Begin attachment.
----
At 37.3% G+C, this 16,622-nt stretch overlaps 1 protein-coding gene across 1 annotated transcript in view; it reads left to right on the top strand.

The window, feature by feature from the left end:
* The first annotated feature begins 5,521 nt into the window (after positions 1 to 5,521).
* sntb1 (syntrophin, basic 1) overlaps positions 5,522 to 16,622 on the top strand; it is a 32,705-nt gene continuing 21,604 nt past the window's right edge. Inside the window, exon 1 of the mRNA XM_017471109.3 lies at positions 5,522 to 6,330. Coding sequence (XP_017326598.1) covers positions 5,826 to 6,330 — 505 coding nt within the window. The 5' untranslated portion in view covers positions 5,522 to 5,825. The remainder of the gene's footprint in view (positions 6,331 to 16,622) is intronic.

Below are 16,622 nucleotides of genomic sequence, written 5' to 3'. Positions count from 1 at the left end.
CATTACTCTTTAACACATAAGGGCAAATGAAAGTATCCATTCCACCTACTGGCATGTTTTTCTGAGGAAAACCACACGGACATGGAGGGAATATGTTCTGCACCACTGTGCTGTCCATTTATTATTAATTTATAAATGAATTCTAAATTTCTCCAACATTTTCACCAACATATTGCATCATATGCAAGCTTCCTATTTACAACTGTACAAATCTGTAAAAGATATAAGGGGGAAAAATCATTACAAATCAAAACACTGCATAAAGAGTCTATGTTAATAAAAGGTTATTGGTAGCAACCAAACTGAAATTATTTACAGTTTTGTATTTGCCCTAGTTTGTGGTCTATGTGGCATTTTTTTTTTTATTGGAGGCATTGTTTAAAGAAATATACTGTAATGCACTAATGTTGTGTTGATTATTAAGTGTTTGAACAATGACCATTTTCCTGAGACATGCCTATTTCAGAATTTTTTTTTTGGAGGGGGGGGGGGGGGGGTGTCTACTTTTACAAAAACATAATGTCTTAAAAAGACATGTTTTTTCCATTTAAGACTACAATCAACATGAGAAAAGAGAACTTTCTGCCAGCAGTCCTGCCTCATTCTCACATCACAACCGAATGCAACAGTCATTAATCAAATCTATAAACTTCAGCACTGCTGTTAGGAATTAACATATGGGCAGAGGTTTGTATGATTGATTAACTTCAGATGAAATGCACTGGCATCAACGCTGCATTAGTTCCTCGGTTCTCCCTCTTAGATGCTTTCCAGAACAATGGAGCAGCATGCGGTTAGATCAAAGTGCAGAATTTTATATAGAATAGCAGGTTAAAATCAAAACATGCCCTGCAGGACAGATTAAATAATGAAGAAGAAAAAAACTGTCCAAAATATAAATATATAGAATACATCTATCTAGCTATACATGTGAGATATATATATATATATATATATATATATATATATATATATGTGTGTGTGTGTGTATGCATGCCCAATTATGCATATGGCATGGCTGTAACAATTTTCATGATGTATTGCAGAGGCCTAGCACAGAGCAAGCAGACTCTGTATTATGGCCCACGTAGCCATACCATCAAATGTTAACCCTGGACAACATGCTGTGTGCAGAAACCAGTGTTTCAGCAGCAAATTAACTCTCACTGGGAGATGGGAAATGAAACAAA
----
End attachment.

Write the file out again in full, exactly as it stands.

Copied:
At 37.3% G+C, this 16,622-nt stretch overlaps 1 protein-coding gene across 1 annotated transcript in view; it reads left to right on the top strand.

The window, feature by feature from the left end:
* The first annotated feature begins 5,521 nt into the window (after positions 1 to 5,521).
* sntb1 (syntrophin, basic 1) overlaps positions 5,522 to 16,622 on the top strand; it is a 32,705-nt gene continuing 21,604 nt past the window's right edge. Inside the window, exon 1 of the mRNA XM_017471109.3 lies at positions 5,522 to 6,330. Coding sequence (XP_017326598.1) covers positions 5,826 to 6,330 — 505 coding nt within the window. The 5' untranslated portion in view covers positions 5,522 to 5,825. The remainder of the gene's footprint in view (positions 6,331 to 16,622) is intronic.

Below are 16,622 nucleotides of genomic sequence, written 5' to 3'. Positions count from 1 at the left end.
CATTACTCTTTAACACATAAGGGCAAATGAAAGTATCCATTCCACCTACTGGCATGTTTTTCTGAGGAAAACCACACGGACATGGAGGGAATATGTTCTGCACCACTGTGCTGTCCATTTATTATTAATTTATAAATGAATTCTAAATTTCTCCAACATTTTCACCAACATATTGCATCATATGCAAGCTTCCTATTTACAACTGTACAAATCTGTAAAAGATATAAGGGGGAAAAATCATTACAAATCAAAACACTGCATAAAGAGTCTATGTTAATAAAAGGTTATTGGTAGCAACCAAACTGAAATTATTTACAGTTTTGTATTTGCCCTAGTTTGTGGTCTATGTGGCATTTTTTTTTTTATTGGAGGCATTGTTTAAAGAAATATACTGTAATGCACTAATGTTGTGTTGATTATTAAGTGTTTGAACAATGACCATTTTCCTGAGACATGCCTATTTCAGAATTTTTTTTTTGGAGGGGGGGGGGGGGGGGTGTCTACTTTTACAAAAACATAATGTCTTAAAAAGACATGTTTTTTCCATTTAAGACTACAATCAACATGAGAAAAGAGAACTTTCTGCCAGCAGTCCTGCCTCATTCTCACATCACAACCGAATGCAACAGTCATTAATCAAATCTATAAACTTCAGCACTGCTGTTAGGAATTAACATATGGGCAGAGGTTTGTATGATTGATTAACTTCAGATGAAATGCACTGGCATCAACGCTGCATTAGTTCCTCGGTTCTCCCTCTTAGATGCTTTCCAGAACAATGGAGCAGCATGCGGTTAGATCAAAGTGCAGAATTTTATATAGAATAGCAGGTTAAAATCAAAACATGCCCTGCAGGACAGATTAAATAATGAAGAAGAAAAAAACTGTCCAAAATATAAATATATAGAATACATCTATCTAGCTATACATGTGAGATATATATATATATATATATATATATATATATATATATATGTGTGTGTGTGTGTATGCATGCCCAATTATGCATATGGCATGGCTGTAACAATTTTCATGATGTATTGCAGAGGCCTAGCACAGAGCAAGCAGACTCTGTATTATGGCCCACGTAGCCATACCATCAAATGTTAACCCTGGACAACATGCTGTGTGCAGAAACCAGTGTTTCAGCAGCAAATTAACTCTCACTGGGAGATGGGAAATGAAACAAA